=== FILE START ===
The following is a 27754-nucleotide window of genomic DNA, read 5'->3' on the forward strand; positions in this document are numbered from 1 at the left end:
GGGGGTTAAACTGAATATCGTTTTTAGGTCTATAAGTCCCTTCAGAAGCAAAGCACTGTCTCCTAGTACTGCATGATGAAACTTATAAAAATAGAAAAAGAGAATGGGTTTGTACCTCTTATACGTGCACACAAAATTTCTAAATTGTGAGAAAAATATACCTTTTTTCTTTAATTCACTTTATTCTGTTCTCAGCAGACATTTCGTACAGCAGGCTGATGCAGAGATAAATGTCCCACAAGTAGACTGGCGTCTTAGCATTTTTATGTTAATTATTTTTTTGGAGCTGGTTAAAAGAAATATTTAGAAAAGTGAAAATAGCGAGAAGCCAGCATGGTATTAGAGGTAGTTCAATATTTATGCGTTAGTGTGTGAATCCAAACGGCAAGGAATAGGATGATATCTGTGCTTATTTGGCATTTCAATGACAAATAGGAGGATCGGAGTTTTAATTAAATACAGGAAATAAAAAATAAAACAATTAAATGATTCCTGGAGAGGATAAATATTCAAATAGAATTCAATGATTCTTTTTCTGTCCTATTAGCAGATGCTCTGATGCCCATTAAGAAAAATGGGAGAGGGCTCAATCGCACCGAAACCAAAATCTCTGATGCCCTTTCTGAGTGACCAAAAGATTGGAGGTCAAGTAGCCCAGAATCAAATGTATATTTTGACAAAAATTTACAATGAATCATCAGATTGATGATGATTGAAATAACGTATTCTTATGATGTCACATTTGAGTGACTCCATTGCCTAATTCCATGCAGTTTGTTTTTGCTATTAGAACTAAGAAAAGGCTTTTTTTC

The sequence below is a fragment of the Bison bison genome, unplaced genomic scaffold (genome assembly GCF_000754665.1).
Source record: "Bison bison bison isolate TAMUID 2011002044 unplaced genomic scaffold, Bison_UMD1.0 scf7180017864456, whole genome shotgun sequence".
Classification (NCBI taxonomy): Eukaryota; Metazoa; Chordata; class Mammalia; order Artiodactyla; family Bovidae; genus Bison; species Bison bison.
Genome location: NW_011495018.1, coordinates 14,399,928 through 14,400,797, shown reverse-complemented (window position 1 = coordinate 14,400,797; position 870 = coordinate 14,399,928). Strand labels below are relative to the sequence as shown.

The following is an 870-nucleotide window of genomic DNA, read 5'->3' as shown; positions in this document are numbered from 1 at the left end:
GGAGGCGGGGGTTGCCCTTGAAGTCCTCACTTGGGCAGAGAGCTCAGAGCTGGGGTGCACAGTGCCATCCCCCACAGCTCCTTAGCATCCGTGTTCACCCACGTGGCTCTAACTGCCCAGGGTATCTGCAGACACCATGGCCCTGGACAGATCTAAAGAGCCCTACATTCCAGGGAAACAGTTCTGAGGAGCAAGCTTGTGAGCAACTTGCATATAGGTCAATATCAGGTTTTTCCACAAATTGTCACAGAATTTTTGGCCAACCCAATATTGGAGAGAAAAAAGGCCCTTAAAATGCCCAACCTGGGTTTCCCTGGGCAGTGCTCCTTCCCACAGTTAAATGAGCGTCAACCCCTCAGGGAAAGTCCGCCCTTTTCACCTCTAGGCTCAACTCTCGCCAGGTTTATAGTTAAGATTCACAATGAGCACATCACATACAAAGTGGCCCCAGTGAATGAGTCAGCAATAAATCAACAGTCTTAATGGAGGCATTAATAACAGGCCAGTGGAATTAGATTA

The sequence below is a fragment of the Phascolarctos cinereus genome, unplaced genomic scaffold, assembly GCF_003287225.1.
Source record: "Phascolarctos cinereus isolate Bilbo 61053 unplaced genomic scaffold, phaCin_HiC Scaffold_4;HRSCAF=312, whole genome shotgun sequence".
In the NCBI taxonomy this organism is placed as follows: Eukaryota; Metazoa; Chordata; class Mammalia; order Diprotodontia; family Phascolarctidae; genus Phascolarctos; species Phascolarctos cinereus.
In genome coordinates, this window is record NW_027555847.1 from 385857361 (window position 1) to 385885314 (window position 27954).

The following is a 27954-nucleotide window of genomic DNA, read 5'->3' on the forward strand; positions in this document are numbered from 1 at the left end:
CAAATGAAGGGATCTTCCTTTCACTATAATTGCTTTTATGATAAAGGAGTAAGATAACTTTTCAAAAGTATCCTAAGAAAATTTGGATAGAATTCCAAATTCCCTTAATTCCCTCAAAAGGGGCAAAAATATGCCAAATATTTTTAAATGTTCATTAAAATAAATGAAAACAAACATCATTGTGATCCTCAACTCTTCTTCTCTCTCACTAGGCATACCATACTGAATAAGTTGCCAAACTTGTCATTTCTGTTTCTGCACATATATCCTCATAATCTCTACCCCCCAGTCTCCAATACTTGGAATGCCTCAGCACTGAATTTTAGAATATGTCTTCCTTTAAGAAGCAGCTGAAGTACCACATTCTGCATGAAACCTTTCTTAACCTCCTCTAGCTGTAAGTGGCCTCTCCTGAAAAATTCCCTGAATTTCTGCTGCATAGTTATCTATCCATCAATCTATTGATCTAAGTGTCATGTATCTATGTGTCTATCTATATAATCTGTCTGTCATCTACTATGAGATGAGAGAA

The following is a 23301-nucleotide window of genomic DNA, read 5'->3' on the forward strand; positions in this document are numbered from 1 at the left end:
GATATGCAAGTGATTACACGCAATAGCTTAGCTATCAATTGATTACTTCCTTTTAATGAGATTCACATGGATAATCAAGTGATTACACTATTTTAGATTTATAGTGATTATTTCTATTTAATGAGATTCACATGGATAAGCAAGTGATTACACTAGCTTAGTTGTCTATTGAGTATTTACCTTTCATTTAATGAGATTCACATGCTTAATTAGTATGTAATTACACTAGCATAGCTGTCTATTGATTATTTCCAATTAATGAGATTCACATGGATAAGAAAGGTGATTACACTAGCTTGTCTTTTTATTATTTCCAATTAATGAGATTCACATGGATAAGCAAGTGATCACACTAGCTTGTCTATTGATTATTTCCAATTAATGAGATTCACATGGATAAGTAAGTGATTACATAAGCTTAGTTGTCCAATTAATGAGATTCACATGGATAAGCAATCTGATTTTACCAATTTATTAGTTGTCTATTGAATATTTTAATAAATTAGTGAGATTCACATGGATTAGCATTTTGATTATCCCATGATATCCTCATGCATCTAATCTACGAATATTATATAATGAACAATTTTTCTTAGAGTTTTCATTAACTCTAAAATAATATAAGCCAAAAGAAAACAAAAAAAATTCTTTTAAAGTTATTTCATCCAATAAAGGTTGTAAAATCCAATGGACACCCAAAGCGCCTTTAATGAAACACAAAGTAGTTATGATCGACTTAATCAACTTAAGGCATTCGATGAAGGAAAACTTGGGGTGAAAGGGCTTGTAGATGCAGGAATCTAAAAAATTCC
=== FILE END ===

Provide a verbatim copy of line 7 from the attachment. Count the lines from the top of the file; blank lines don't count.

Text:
The following is an 870-nucleotide window of genomic DNA, read 5'->3' as shown; positions in this document are numbered from 1 at the left end: